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  • Nursing interventions for people who use new psychoactive substances

    Solomon, David; ; University of Bedfordshire (RCN publishing, 2024-07-09)
    The use of new psychoactive substances is a growing concern across healthcare services in the UK. To date, more than 1,000 types of new psychoactive substances have been identified and they have a wide range of effects, potency and mechanisms of action, which can result in overdose and death. This article reviews the challenges experienced by nurses including in identifying new psychoactive substances, their associated risks and various psychosocial and pharmacological interventions. Currently, evidence surrounding the appropriate nursing interventions required for the misuse of new psychoactive substances is limited. Further research and training opportunities are required for nurses to manage service users who present having taken new psychoactive substances, particularly in hospital, substance misuse and mental health settings.
  • Comparative genomics and secondary metabolite analysis to gain novel insights into the mycoparasite

    Patel, Denise (University of BedfordshireUniversity of Bedfordshire, 2024-06)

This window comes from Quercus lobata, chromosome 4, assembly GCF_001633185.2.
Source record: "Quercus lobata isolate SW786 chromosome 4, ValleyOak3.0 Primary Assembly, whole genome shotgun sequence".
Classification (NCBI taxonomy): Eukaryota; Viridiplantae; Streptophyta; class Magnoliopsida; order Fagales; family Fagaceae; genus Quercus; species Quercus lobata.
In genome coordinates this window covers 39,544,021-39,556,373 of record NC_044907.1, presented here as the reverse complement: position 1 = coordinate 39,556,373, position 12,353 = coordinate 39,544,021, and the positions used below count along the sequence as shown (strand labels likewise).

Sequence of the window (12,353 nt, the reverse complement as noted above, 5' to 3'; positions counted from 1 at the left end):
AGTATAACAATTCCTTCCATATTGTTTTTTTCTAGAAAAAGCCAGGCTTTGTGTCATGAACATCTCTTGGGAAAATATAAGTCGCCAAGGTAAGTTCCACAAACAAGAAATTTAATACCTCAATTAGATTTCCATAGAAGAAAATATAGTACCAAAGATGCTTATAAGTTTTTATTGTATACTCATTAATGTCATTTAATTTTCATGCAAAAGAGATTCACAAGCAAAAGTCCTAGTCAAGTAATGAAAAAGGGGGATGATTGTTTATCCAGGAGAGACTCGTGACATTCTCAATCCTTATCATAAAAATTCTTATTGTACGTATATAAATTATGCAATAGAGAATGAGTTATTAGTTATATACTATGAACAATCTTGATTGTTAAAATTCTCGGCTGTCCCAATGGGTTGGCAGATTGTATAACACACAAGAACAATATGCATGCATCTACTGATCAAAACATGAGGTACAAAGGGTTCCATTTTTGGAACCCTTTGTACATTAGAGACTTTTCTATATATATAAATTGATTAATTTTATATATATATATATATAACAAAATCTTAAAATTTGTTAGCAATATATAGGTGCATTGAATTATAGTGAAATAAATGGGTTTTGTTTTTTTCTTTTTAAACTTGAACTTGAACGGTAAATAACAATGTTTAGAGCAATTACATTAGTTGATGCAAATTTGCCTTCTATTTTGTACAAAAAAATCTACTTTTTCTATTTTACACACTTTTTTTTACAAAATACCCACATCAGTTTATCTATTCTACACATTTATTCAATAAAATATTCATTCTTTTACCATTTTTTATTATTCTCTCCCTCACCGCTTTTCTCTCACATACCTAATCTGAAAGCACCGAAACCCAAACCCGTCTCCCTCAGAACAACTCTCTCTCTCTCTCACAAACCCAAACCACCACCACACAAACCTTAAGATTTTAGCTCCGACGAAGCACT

The main aims of this study were to gain genome level novel insights into the functional basis of the mycoparasite Coniothyrium minitans, including the identification of novel genes/gene clusters associated with the biocontrol process. For this research, a set of seven C. minitans isolates were selected, representing geographical diversity, alongside two isolates of the fungal crop pathogen Sclerotinia sclerotiorum. Two interaction types were utilised, 1. hyphal-hyphal and 2. spore-sclerotia, to decipher patterns and variations of mycoparasitism. Hyphal-hyphal interactions revealed that both C. minitans isolates were able to colonise and invade regions containing S. sclerotiorum, however, this did not lead to complete loss of viability of the host fungus hyphae or sclerotia. Spore-sclerotial interactions displayed distinct differences between the C. minitans isolates; with isolate Conio all sclerotia colonised were non-viable, whilst with isolate DPM01 despite colonisation all sclerotia were viable. These assays revealed that overall, isolate Conio had stronger mycoparasitic capabilities and S. sclerotiorum isolate DSS03 was less susceptible to both C. minitans isolates, particularly in hyphal-hyphal interactions. A high-quality reference genome (e.g., 34 scaffolds) has been established for C. minitans isolate Conio, alongside resequenced genome assemblies for an additional six C. minitans isolates representing diverse geographic locations. Comparative analysis highlighted new insights into genome-level variations in orthologous protein clusters among the isolates, and the overall conservation of secretory and effector-like proteins, CAZymes and GPCRs. Phylogenomic analysis based on single copy orthologs (~800 to ~1100) revealed a lack of clear geographic association; further analysis including sister-species of C. minitans and alongside Trichoderma species, including mycoparasites, presented that the C. minitans clade was genetically highly conserved. Four biosynthetic gene clusters were identified in this study, potentially associated with mycoparasitism. The complete ETP-type gene cluster has been annotated for all C. minitans isolates including isolate ZS-1. Additionally, this study is the first to present an annotated gene cluster of macrosphelide A in C. minitans, alongside two novel gene clusters, one of which is putatively annotated as involved in the biosynthesis of macrophorin A and is the first report of these gene clusters in C. minitans. The quantification of macrosphelide A carried out with the seven C. minitans isolates using LC-MS/MS analysis enabled categorisation as high producers including isolates Conio, DPM01 and DPM05, and low producers including isolates DPM02, DPM03, DPM04 and DPM06. This is the first report of the quantification of macrosphelide A using a range of geographically distinctive C. minitans isolates. Additionally, this study is the first to confirm the production of an ETP-type compound by C. minitans. Current results suggest that the compound is gliovirin and confirmed that it is not gliotoxin as previously hypothesised. The new knowledge and resources developed in this study will contribute to an advancement in the understanding of the functional basis of mycoparasitism by C. minitans providing a platform for further investigations into the production of secondary metabolites and their association with mycoparasitism by this fungus.